In parts of Europe and Asia, the song of the collared dove is frequently mistaken for a cuckoo’s call. Again, the timbre and melodic quality of the collared dove’s call is strikingly similar to that of the cuckoo.
The main difference is that the collared dove’s song has three syllables instead of two, and the stress is on the second syllable. A collared dove’s song sounds like “coo-COOO-coo.”
What Does it Mean When You Hear the Cuckoo?
Hearing the cuckoo’s song means that it’s cuckoo breeding season. If you’re hearing a lot of cuckoo calls, then the birds in your area are looking for mates or actively involved in courtship.
Male cuckoos sing to attract females, and females sing a unique bubbly sort of response throughout their courtship rituals. They breed randomly and often with several different cuckoos during the same breeding season.
This is why you hear the call frequently and over a period of weeks or months. Once the birds have mated and the female has laid her first batch of eggs, it’s time to move on and find another mate.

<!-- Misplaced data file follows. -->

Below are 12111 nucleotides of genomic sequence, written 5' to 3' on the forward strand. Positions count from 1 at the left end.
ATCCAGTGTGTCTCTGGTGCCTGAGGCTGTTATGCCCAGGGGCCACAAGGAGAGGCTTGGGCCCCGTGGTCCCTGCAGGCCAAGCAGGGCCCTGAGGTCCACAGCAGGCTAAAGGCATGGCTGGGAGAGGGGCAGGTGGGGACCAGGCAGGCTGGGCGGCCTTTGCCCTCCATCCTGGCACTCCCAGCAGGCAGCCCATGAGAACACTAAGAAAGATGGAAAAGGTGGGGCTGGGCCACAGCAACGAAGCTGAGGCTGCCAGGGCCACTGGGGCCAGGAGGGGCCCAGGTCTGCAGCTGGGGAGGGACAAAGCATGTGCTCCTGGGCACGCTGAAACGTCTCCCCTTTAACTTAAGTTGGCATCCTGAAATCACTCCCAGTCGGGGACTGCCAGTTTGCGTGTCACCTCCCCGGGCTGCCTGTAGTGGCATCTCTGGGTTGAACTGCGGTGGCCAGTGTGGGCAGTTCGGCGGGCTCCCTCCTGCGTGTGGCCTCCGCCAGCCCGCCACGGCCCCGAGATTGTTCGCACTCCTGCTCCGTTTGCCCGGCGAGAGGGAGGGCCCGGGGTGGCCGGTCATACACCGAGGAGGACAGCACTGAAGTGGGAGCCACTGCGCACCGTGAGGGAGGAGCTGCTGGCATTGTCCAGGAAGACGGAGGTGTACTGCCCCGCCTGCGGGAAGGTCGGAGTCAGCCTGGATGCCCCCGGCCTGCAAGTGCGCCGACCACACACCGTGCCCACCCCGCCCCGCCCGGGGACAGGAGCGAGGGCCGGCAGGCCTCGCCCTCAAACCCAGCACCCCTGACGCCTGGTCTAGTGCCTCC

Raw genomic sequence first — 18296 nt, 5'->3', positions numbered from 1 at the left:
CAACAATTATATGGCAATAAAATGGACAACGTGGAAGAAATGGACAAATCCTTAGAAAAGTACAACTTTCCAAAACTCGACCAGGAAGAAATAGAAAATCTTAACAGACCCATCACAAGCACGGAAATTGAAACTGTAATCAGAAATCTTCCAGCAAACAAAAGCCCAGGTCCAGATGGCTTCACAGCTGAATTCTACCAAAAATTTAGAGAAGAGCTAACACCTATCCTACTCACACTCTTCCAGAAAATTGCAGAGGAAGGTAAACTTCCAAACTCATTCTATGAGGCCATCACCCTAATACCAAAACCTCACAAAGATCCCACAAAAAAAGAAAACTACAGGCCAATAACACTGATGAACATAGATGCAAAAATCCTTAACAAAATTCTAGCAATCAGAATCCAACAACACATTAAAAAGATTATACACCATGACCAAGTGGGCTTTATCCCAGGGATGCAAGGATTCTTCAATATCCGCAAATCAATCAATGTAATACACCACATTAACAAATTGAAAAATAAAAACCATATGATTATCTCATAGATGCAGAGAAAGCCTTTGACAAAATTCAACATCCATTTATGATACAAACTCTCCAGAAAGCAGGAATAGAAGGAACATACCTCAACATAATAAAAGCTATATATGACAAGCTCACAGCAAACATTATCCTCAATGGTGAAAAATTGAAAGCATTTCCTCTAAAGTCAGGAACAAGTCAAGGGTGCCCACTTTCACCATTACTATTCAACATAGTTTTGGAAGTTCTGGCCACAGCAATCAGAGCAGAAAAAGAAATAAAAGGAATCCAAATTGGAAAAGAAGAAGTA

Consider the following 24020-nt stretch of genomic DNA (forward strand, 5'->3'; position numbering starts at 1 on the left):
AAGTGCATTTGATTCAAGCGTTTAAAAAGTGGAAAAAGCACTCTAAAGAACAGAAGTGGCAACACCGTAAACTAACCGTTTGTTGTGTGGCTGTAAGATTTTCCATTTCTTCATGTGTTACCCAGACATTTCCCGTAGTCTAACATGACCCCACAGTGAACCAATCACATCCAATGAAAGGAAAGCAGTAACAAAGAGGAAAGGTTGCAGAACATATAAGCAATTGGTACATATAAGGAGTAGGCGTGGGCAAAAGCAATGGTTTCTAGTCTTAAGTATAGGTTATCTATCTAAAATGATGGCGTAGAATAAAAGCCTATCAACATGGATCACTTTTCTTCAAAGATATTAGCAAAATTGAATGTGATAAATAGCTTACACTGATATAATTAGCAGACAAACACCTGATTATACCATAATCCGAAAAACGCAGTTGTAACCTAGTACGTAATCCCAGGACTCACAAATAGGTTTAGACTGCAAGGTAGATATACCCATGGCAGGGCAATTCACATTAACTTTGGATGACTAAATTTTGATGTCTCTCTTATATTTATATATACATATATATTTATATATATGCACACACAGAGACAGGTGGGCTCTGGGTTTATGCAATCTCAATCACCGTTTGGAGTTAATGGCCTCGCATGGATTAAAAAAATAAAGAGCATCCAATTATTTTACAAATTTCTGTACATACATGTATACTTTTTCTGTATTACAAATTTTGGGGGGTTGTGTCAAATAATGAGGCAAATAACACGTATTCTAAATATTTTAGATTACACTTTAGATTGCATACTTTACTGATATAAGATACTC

Depending on species, female cuckoos may lay as many as 50 eggs in a single breeding season. As brood parasites, many species do not raise their own young, instead laying their eggs in the nests of other birds.
Cuckoos sing their distinctive song throughout spring and summer, during the mating season. They coo to attract mates and throughout their mating rituals.
If you don’t hear cuckoos in your area, it may simply be too early in the year, as they don’t usually begin mating until late spring. You probably won’t hear any cuckoos singing outside of the breeding season unless you are familiar with the other types of calls they give.